Purchasing a used AGA cooker is a wonderful and exciting investment. But information is scarce and, like we did, you probably have questions about moving them, installing them, and other practical concerns like if the oven compartments are too small. In this post we cover the gamut and answer the most frequently asked questions we get about our cast iron used AGA stove.
Why We Bought a Used AGA Cooker
We purchased a foreclosed, 5-acre homestead property in 2020 and the house needed some work. Finally, our opportunity to create our dream kitchen where we could live out our from scratch, home cookin’ fantasies!
Anyone else out there have an AGA cast iron stove in their dream kitchen? Thought so!
We were on a tight budget and knew we couldn’t afford a new AGA. So, we started looking for them used.
After searching for a couple months, the perfect opportunity for a used AGA cooker popped up on Facebook Marketplace and it was only about an hour away. We. Were. On. It.
We purchased it, moved it, installed it, and it is now fully integrated into our home and lifestyle. Success! But to get there we had to do a ton of research and educating ourselves on these novelty machines.
Used AGA Stove FAQ’s
We created another post after owning our AGA for a year that gives our full AGA Stove Review. That post explains more of how the cooker works and functions. Since then, the questions from others interested in AGA’s have come flooding in. Here are the most frequently asked questions we’ve received along with our answers:
February 6, 2022
1. Are the oven compartments too small and can you cook a turkey?
The dimensions of each oven are 13”W x 10”H x 20” deep. Yes, this is smaller than your typical range oven. We, however, have not found the oven compartments to be too small.
It is more a matter of having the right cookware to pair with your oven. For instance, we cook our sourdough deep dish pizza on a 12” cast iron pan which fits perfectly. A 14” cast iron pan would not fit. The cookie sheets we originally had were too wide to fit in the oven so we had to get new ones.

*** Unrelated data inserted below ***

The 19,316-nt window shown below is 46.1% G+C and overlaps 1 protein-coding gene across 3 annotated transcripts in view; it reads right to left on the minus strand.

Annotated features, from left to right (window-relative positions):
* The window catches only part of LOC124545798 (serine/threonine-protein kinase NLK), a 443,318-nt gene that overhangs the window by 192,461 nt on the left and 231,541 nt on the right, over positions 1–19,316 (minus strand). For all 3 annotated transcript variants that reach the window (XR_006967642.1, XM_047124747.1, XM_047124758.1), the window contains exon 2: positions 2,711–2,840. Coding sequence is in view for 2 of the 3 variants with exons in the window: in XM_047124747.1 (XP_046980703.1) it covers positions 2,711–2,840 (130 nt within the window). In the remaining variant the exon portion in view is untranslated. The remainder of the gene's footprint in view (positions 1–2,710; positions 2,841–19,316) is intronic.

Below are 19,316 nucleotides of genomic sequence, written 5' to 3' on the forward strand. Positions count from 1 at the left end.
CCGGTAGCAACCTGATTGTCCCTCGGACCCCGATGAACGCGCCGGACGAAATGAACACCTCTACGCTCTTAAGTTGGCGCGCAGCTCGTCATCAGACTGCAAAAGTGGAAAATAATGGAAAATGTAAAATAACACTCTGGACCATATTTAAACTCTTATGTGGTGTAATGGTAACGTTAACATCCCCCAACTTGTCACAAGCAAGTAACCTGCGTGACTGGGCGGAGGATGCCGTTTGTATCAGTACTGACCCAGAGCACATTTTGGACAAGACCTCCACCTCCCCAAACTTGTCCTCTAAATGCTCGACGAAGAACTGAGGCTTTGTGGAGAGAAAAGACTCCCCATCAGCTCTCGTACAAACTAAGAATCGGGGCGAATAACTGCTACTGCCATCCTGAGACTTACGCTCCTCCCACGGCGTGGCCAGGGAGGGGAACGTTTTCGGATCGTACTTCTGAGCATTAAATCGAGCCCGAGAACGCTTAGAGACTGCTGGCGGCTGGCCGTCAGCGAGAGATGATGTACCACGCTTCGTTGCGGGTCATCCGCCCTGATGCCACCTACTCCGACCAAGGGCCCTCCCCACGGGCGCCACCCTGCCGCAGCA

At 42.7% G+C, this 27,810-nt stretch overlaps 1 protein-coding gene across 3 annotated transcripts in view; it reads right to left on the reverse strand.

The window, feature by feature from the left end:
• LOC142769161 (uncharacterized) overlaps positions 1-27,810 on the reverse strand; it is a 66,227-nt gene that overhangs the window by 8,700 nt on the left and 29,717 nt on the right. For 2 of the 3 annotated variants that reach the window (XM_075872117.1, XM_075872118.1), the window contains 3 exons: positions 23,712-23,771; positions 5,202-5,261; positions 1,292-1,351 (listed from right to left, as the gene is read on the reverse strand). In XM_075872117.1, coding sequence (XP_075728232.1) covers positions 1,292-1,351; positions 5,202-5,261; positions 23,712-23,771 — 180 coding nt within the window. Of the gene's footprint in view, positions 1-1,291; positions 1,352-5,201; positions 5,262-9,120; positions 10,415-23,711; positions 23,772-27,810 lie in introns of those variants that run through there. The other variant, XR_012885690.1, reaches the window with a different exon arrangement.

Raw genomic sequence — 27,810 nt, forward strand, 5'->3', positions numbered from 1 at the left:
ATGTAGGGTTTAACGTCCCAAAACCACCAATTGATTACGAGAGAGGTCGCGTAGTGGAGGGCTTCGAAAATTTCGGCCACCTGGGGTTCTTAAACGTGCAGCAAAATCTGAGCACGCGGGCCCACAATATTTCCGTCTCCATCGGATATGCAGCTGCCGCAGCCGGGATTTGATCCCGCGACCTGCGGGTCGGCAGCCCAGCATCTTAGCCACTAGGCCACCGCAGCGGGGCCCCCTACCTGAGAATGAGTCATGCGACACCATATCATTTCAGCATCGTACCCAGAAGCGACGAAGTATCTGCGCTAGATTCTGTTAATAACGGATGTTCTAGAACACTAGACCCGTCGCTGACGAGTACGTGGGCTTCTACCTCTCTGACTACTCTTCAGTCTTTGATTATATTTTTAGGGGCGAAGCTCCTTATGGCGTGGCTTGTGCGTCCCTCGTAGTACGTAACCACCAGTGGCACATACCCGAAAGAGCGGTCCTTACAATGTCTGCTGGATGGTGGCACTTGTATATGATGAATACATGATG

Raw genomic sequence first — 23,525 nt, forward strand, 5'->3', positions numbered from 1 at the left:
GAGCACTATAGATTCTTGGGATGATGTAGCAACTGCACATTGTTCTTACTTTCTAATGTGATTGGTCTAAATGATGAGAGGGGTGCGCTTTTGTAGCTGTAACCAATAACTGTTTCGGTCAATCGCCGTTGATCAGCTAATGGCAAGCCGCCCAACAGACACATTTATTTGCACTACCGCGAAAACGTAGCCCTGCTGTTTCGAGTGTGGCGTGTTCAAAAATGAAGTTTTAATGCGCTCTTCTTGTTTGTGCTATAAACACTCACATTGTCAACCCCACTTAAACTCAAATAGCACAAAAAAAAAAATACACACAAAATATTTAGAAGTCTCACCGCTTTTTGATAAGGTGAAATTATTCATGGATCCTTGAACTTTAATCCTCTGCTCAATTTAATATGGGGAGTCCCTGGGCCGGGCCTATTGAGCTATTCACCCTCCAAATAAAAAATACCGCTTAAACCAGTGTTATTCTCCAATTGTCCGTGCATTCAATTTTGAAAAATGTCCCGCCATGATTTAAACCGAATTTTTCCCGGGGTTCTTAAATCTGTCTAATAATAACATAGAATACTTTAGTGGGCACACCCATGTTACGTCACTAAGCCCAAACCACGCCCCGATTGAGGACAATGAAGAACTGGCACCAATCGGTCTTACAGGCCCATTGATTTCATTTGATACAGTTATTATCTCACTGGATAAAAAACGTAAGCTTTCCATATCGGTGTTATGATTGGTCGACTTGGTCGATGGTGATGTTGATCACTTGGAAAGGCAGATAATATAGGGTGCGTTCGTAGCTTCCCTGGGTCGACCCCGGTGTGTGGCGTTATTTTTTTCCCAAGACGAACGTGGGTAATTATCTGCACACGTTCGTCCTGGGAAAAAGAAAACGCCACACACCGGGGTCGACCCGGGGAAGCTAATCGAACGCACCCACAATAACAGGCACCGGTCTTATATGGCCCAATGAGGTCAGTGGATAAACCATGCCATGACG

As far as a turkey goes, we have read that an AGA can fit up to a 28 lb. bird. We have not yet cooked a turkey in ours, but have cooked large chickens with no issues.
But again, it is primarily about having the right cooking vessel. A traditional large roasting pan will not fit in an AGA. We have a 9.5 Qt. Le Creuset dutch oven that fits very well and we use for larger poultry, roasts, soups, and more.
The 13” width will most likely be your limiting factor when trying to maximize capacity. AGA does make their own line of cookware designed for their ovens. Or you can look for something that works with the above-mentioned dimensions.
2. Do you have a rough idea how many degrees difference your AGA oven makes in your home?
Our estimate is that on average it raises the temperature in our home by 5° F. That said, the majority of the heat is concentrated in the kitchen. We have a small ranch and you really don’t feel the temperature difference much in the bedrooms, or even the living room which is right next to the kitchen.
Our best advice is to consider how often you run your air conditioner. If you are in a climate where you are constantly running your AC, then having an AGA might not be worth it since they will constantly be at odds and running up your bills.
We generally only run our AC when it gets in the high 80’s, which is not that often in our Midwest climate. Otherwise, we do just fine opening windows allowing some of the added heat from the oven to vent.
Another strategy, which is fairly common in the UK, is to turn off your AGA during the summer months. You can easily get by for a couple months with a toaster oven, crock pot, grill, or maybe even a backup oven in the basement.
3. Have you pressure canned on your used AGA stove and how did it work?
Yes! We have successfully pressure canned. This was a question/concern we also had but we were totally amazed with how smoothly the process went.
We start with our pressure canner on the boiling plate. Once it has gotten to pressure, then we move it to the simmer plate.
To maintain a constant pressure, you will need to adjust the position of the pressure canner on the simmer plate until you have it stabilized. The center of the plates are hotter than the outsides, so adjust accordingly. You’ll also want to note that the plates do lose temperature over time when opened.